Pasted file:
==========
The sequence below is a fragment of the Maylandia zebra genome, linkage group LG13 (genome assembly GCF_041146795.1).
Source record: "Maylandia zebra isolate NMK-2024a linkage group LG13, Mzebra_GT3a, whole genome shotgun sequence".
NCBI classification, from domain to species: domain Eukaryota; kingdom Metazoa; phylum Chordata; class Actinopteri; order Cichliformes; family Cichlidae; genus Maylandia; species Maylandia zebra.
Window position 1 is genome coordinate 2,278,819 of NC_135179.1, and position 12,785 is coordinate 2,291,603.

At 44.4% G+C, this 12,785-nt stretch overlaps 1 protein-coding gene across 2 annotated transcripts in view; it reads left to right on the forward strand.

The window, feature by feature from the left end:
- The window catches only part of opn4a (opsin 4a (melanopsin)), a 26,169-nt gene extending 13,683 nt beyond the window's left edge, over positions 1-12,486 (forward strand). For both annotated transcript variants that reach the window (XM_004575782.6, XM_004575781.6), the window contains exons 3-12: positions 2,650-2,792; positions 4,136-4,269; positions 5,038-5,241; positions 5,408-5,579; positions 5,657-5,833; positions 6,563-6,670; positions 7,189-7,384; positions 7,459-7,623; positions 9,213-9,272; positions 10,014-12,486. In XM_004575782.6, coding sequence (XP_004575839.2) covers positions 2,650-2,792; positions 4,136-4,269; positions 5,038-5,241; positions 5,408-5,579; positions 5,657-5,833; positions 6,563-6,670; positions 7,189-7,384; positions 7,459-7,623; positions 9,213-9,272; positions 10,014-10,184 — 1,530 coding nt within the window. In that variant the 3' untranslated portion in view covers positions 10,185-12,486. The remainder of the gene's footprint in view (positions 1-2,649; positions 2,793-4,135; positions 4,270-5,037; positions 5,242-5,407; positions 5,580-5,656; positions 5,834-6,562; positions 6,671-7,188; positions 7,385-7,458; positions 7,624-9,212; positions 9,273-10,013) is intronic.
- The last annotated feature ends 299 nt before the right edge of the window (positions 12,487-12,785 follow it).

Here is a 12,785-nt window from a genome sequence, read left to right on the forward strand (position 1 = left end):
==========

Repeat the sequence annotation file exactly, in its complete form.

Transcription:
The sequence below is a fragment of the Maylandia zebra genome, linkage group LG13 (genome assembly GCF_041146795.1).
Source record: "Maylandia zebra isolate NMK-2024a linkage group LG13, Mzebra_GT3a, whole genome shotgun sequence".
NCBI classification, from domain to species: domain Eukaryota; kingdom Metazoa; phylum Chordata; class Actinopteri; order Cichliformes; family Cichlidae; genus Maylandia; species Maylandia zebra.
Window position 1 is genome coordinate 2,278,819 of NC_135179.1, and position 12,785 is coordinate 2,291,603.

At 44.4% G+C, this 12,785-nt stretch overlaps 1 protein-coding gene across 2 annotated transcripts in view; it reads left to right on the forward strand.

The window, feature by feature from the left end:
- The window catches only part of opn4a (opsin 4a (melanopsin)), a 26,169-nt gene extending 13,683 nt beyond the window's left edge, over positions 1-12,486 (forward strand). For both annotated transcript variants that reach the window (XM_004575782.6, XM_004575781.6), the window contains exons 3-12: positions 2,650-2,792; positions 4,136-4,269; positions 5,038-5,241; positions 5,408-5,579; positions 5,657-5,833; positions 6,563-6,670; positions 7,189-7,384; positions 7,459-7,623; positions 9,213-9,272; positions 10,014-12,486. In XM_004575782.6, coding sequence (XP_004575839.2) covers positions 2,650-2,792; positions 4,136-4,269; positions 5,038-5,241; positions 5,408-5,579; positions 5,657-5,833; positions 6,563-6,670; positions 7,189-7,384; positions 7,459-7,623; positions 9,213-9,272; positions 10,014-10,184 — 1,530 coding nt within the window. In that variant the 3' untranslated portion in view covers positions 10,185-12,486. The remainder of the gene's footprint in view (positions 1-2,649; positions 2,793-4,135; positions 4,270-5,037; positions 5,242-5,407; positions 5,580-5,656; positions 5,834-6,562; positions 6,671-7,188; positions 7,385-7,458; positions 7,624-9,212; positions 9,273-10,013) is intronic.
- The last annotated feature ends 299 nt before the right edge of the window (positions 12,487-12,785 follow it).

Here is a 12,785-nt window from a genome sequence, read left to right on the forward strand (position 1 = left end):